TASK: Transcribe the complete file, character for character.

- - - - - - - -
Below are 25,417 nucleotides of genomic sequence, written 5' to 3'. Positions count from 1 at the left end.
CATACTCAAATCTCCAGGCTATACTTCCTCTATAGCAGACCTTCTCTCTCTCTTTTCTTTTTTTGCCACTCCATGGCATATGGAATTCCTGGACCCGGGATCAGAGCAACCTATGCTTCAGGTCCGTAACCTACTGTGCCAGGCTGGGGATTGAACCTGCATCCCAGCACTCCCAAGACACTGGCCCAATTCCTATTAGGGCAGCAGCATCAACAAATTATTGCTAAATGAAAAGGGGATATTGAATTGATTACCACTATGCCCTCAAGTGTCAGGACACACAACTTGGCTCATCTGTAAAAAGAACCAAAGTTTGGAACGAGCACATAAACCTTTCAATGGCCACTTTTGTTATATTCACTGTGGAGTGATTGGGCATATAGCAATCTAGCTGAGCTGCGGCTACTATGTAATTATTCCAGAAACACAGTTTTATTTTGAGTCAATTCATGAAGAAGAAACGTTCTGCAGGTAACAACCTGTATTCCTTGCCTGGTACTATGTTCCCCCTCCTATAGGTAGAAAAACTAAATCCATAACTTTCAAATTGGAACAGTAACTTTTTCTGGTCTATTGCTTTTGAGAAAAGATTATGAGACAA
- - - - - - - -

Below are 25,417 nucleotides of genomic sequence, written 5' to 3'. Positions count from 1 at the left end.
CATACTCAAATCTCCAGGCTATACTTCCTCTATAGCAGACCTTCTCTCTCTCTTTTCTTTTTTTGCCACTCCATGGCATATGGAATTCCTGGACCCGGGATCAGAGCAACCTATGCTTCAGGTCCGTAACCTACTGTGCCAGGCTGGGGATTGAACCTGCATCCCAGCACTCCCAAGACACTGGCCCAATTCCTATTAGGGCAGCAGCATCAACAAATTATTGCTAAATGAAAAGGGGATATTGAATTGATTACCACTATGCCCTCAAGTGTCAGGACACACAACTTGGCTCATCTGTAAAAAGAACCAAAGTTTGGAACGAGCACATAAACCTTTCAATGGCCACTTTTGTTATATTCACTGTGGAGTGATTGGGCATATAGCAATCTAGCTGAGCTGCGGCTACTATGTAATTATTCCAGAAACACAGTTTTATTTTGAGTCAATTCATGAAGAAGAAACGTTCTGCAGGTAACAACCTGTATTCCTTGCCTGGTACTATGTTCCCCCTCCTATAGGTAGAAAAACTAAATCCATAACTTTCAAATTGGAACAGTAACTTTTTCTGGTCTATTGCTTTTGAGAAAAGATTATGAGACAA